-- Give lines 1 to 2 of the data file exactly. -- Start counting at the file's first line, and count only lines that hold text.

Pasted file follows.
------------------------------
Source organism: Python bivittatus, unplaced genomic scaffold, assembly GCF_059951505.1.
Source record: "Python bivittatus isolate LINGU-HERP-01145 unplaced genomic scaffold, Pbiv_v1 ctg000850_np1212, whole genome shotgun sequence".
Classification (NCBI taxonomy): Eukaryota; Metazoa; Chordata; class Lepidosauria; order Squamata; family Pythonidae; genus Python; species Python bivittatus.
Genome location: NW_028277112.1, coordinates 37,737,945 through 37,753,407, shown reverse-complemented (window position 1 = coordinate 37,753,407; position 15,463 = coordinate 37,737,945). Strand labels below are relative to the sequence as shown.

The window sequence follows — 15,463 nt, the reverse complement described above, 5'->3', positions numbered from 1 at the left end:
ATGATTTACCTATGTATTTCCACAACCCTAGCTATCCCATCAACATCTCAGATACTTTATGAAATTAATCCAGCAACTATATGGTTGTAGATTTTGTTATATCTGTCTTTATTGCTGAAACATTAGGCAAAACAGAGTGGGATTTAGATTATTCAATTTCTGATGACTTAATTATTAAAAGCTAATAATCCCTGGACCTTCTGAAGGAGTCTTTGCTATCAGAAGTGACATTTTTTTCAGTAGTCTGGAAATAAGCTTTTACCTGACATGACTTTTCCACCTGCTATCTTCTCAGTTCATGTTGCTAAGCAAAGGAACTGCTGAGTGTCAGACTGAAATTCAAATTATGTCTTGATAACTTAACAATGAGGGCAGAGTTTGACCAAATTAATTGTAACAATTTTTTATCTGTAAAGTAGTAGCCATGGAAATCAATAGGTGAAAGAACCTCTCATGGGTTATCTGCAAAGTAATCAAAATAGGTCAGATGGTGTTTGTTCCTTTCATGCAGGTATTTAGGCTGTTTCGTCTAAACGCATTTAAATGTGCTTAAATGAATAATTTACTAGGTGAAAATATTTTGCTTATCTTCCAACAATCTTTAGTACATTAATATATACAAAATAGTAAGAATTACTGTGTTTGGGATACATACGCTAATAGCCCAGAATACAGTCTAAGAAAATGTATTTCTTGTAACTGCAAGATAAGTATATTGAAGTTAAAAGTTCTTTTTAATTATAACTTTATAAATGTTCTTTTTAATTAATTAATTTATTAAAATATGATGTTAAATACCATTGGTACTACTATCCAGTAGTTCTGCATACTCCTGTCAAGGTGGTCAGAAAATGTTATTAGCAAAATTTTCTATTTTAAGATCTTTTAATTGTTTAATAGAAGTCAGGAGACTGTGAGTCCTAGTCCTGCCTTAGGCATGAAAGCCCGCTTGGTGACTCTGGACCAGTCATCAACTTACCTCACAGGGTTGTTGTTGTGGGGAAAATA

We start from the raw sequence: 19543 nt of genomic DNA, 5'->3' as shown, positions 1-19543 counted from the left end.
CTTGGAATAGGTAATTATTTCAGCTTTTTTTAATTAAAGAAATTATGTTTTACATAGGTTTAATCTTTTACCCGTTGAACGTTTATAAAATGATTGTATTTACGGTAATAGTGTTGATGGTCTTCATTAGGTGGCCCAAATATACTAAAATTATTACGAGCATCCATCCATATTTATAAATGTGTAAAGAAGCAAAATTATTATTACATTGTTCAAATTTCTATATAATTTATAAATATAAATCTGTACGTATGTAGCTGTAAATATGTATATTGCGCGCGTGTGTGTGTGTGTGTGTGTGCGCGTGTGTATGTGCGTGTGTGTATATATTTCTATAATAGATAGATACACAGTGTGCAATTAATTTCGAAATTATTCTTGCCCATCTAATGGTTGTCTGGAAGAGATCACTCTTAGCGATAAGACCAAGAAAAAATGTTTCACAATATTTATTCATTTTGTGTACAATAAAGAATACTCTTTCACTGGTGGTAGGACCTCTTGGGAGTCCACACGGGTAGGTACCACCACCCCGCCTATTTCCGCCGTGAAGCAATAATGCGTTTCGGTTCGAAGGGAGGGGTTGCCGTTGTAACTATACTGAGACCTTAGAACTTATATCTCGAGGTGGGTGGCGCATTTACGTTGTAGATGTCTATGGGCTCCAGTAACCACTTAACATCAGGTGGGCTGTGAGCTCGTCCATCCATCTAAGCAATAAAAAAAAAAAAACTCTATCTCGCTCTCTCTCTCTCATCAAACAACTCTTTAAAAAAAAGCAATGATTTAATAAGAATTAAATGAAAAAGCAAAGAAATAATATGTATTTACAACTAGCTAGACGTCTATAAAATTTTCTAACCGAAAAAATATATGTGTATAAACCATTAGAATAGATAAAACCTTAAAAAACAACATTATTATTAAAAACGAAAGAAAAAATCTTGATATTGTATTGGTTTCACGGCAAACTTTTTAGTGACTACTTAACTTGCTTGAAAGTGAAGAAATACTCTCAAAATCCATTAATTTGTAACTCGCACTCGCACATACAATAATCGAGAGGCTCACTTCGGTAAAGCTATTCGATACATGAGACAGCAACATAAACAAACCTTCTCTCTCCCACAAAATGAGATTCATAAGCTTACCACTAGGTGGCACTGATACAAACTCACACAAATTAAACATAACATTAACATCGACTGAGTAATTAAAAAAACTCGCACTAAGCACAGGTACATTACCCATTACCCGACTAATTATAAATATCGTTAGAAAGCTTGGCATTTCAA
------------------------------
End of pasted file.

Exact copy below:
Source organism: Python bivittatus, unplaced genomic scaffold, assembly GCF_059951505.1.
Source record: "Python bivittatus isolate LINGU-HERP-01145 unplaced genomic scaffold, Pbiv_v1 ctg000850_np1212, whole genome shotgun sequence".